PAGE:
Sunday's Outlook carried an article by Bradley Miller headlined, "When the People Speak, Heaven Help Us."

The article began with the thesis that the average American is lacking in information about political issues. To support this thesis, it quoted various polls and "studies." Of those cited by Miller, "the gredat majority" supported a statement credited to Peter Natchez and Irwin Rupp in 1968 that said most voters "are only peripherally concerned with issues, if indeed they are aware of them at all. Issues require information, and information, according to the University of Michigan Survey Research Center, is one thing the electorate does not possess."

Having concluded that it is folly for the average American to vote, Miller proceeded to gather up this kind of supporting evidence about the "great majority" and the "vast majority" of us. He said we are "boobs," and that, "Today there are more boobs than ever (for politicians) to pander to. Many indeed, are sliding toward illiteracy -- no longer a deterrent, as everyone knows, to getting a degree from schools run more and more by global-village idiots."

The only good thing Miller had to say for the average American voter was that he seems to have an inkling of his ignorance and therefore has chosen not to make a display of it by casting a ballot.

"We lead all democracies in not voting," Miller noted with approval. We don't vote, he said, because we know we can't vote intelligently -- and "if awareness of ignorance is the beginning of wisdom, maybe we should be urging others to follow our lead."

I found Miller's sophistry so distressing that I wrote a column for the following day urging every eligible voter to cast a ballot, but I did not mention his article. My blood pressure doesn't permit me to attempt point-by-point rebuttals of those who attack democracy, or have ridden in flying saucers, or are suffering headaches because Martians have been bombarding their brains with gamma rays. I merely pointed out that the more unattractive the choice between tweedledum and tweedledee, the more important it is for every eligible voter to bite the bullet, make a choice, and have that choice recorded.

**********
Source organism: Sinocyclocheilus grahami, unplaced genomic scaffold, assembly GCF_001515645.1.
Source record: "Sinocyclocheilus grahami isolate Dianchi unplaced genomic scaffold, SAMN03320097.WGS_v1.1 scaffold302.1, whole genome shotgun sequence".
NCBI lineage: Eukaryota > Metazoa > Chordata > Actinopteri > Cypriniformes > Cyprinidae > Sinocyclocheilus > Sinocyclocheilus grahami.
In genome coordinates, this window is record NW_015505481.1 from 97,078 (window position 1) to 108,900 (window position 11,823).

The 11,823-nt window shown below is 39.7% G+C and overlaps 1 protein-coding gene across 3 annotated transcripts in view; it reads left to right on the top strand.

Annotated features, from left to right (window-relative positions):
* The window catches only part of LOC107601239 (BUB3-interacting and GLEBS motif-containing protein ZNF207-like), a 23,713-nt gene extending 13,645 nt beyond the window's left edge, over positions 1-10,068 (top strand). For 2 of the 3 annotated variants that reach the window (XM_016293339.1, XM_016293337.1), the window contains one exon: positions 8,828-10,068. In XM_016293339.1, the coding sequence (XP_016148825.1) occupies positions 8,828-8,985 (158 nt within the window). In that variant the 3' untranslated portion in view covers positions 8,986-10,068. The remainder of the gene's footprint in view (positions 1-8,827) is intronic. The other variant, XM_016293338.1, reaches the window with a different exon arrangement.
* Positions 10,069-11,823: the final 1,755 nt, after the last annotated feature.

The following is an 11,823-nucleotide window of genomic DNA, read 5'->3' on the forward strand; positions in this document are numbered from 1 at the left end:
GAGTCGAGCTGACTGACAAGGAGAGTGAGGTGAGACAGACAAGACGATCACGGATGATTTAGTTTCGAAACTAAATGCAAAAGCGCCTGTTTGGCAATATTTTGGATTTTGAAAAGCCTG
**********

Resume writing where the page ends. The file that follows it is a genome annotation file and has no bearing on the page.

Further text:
I am now in receipt of a response to my views from Joseph N. Switkes.

Switkes writes: "After reading 'When People Speak, Heaven Help Us,' I decided to suggest that you read it before writing your usual philosophy about the duty of voting.

"I have always thought your columns on this subject completely unrealistic, simplistic, more fantasy than fact and that they cultivated a dangerous myth.

"You beat me to the draw with your Monday column. However, I am sure you'll do it again (perhaps several times) before November and would respectfully suggest you read the Outlook column.

"It will give you another (different?) perspective on the subject and might even encourage you to abandon the mush your column prescribes."

Thank you for the suggestion, Joe. I followed your advice. I reread Miller's article. Later, the nurse at The Post said my pressure was 190 over 110 and that I ought to lie down for a while, but I think there may be greater therapeutic effect if I confess that you and Miller have changed my mind.

On reconsideration, I now believe that everybody who cannot pass an exam on what Article 2, Section 3 of the SALT agreement says should refrain from forming an opinion on arms limitations. He who is not familiar with all the rules of English grammar should remain mute. He whose writing would not be rated perfect by a panel composed of Rudolf Flesch, H. W. Fowler, Theodore N. Bernstein, Sir Ernest Gowers, Cornelia and Bergen Evans, William and Mary Morris, Roy H. Copperud and Junius Q. Heimedinger should not write -- not even letters to newspapers. If some of those who must give approval are dead, that's the letter-writer's problem, not mine. If you haven't won approval from us elitists, if you're a boob, please shut up. You probably can't even identify Heimedinger as the author of that masterwork on the relationship between political science and peanut butter titled, "Die Narrheit."

You have convinced me that democracy is inferior to dictatorship. People are boobs. They don't know what's good for them, and they admit it, according to your "studies."

The obvious alternative is for us to take orders from a Big Brother who can tell us what's good for us.

Several candidates come to mind, among them a couple of assistant city editors I have known during the past five decades, the heads of the Ku Klux Klan and Nazi Party of America, my first wife, the deposed Pshaw! of Iran, the ayatollah who deposed him, Bowie Kuhn and Marvin Miller.

Personally, I prefer the Pshaw!, whose life expectancy is the lowest of the lot.